A gravity dam is a dam constructed from concrete or stone masonry and designed to hold back water by utilizing the weight of the material alone to resist the horizontal pressure of water pushing against it. Gravity dams are designed so that each section of the dam is stable, independent of any other dam section.
The most common classification of gravity dams is by the materials composing the structure:
- Concrete dams include
Composite dams are a combination of concrete and embankment dams. Construction materials of composite dams are the same used for concrete and embankment dams.
Gravity dams can be classified by plan (shape):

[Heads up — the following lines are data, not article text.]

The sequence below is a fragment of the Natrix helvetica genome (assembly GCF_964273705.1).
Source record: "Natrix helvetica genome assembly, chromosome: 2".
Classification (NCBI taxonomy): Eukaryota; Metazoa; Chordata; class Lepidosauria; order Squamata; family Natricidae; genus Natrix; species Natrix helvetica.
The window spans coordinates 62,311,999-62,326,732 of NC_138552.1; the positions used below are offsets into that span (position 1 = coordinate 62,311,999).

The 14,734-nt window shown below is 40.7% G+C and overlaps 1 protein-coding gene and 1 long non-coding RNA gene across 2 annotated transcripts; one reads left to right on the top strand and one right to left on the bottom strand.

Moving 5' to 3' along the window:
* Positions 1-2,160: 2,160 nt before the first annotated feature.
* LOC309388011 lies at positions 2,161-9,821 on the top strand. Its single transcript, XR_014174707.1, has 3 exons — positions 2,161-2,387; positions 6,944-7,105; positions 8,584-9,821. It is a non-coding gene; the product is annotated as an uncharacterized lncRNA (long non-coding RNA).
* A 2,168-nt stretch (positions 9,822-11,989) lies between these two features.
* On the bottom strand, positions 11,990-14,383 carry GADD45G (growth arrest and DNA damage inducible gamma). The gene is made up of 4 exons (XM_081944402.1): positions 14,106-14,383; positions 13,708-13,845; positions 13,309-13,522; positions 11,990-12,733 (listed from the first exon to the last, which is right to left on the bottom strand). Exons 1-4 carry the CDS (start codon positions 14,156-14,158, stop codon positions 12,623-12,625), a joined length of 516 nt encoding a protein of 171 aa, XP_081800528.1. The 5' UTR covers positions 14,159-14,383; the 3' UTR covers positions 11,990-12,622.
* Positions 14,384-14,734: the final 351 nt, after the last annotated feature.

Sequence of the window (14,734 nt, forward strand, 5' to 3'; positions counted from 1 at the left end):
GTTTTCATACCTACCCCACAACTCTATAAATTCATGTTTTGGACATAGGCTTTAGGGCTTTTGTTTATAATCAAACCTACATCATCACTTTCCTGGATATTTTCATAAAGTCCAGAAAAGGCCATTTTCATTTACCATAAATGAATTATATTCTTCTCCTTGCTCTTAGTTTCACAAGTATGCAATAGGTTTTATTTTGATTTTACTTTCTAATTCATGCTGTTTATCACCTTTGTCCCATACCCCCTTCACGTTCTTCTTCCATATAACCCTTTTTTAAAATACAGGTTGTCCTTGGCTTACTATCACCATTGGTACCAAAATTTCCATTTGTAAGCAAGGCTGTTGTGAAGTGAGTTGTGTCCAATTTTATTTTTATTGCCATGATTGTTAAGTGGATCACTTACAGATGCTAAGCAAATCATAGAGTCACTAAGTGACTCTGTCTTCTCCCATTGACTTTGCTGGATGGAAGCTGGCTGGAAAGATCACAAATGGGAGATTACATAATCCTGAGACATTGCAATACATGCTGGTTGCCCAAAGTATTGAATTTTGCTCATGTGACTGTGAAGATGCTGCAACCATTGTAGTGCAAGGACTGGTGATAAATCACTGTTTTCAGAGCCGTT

- Most gravity dams are straight (Grand Coulee Dam).
- Some masonry and concrete gravity dams have the dam axis curved (Shasta Dam, Cheesman Dam) to add stability through arch action.
Gravity dams can be classified with respect to their structural height:
- Low, up to 100 feet.
- Medium high, between 100 and 300 feet.
- High, over 300 feet.
- Design of Gravity Dams, Bureau of Reclamation, 1976
- Design of Small Dams, Bureau of Reclamation, 2004
- Gravity Dam Design, US Army Corps of Engineers, EM 1110-2-2200, June 1995
- Kollgaardand, E.B.; Chadwick, W.L. (1988). Development of Dam Engineering in the United States. US Committee of the International Commission on Large Dams.
- Dams of the United States - Pictorial display of Landmark Dams. Denver, Colorado: US Society on Dams. 2013.